Illustration Courtesy of USDOT.png

This illustration shows how smart corridor technology will allow Gwinnett County-owned vehicles, including public safety vehicles and transit buses, to communicate with intersections so they can move through them faster.

Gwinnett County is deploying new technology on the county's roadways to help emergency vehicles and other county vehicles get through intersections more easily.

The county is partnering with the Georgia Department of Transportation on a Smart Corridor Deployment Program that will allow county-owned vehicles to use onboard units that can send signals to smart technology-enabled traffic lights. Those signals will tell the traffic lights to turn green for the approaching vehicles, particularly for law enforcement and fire services vehicles.

This follows on a previous decision by the county commissioners to install roadside smart corridor units at 387 intersections starting in 2022 as part of a statewide regional connected vehicle program.

"The Connected Vehicle Technology targets improved traffic safety by providing information on current road conditions and allowing for better traffic management," county officials said in an announcement about the partnership. "The goal is to improve mobility, and safety for all road users whether they are drivers, transit riders, first responders or pedestrians."

County officials said one of their main goals for the program include letting emergency vehicles from Gwinnett County Fire and Emergency Services from fire stations located along and west of Interstate 85, as well as along U.S. Highway 78 in Snellville, pre-empt traffic signals so they can respond to calls sooner. Other goals include prioritizing traffic signals for county transit buses and alerting traffic signals to the presence of pedestrians who push an activation button.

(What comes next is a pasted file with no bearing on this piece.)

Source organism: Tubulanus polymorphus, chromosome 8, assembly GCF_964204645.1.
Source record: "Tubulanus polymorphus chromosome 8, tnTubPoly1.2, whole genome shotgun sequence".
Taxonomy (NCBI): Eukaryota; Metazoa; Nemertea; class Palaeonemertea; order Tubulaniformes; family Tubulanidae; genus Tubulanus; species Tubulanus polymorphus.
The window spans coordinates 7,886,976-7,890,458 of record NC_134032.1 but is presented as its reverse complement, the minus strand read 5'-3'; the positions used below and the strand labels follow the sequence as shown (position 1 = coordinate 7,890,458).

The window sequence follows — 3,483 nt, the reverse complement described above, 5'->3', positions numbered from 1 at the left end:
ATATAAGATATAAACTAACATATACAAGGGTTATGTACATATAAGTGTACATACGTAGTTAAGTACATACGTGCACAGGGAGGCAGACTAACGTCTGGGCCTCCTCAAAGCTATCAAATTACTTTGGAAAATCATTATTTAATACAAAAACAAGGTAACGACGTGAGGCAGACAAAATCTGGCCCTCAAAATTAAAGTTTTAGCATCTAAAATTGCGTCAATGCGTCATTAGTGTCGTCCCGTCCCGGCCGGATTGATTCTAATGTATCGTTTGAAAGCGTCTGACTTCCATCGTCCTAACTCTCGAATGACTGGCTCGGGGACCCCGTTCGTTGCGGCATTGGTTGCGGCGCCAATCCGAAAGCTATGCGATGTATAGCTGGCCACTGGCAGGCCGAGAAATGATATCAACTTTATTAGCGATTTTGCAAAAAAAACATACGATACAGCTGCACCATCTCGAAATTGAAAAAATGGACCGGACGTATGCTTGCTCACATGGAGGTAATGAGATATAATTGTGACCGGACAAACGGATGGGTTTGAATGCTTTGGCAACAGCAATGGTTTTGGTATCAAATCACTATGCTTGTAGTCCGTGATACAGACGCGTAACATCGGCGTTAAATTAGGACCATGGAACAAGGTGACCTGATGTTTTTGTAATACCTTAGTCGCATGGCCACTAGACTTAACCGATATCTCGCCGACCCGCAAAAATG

The project costs $2.6 million and GDOT will provide 80% of the funding for equipment and installation. Gwinnett County will provide the remaining 20% of funding as a local match, and it will be responsible for the ongoing maintenance and operation of the smart corridor infrastructure.

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I'm a Crawford Long baby who grew up in Marietta and eventually wandered to the University of Southern Mississippi for college. Earned a BA in journalism (double minor in political science and history). Previously worked in Florida and Clayton County.

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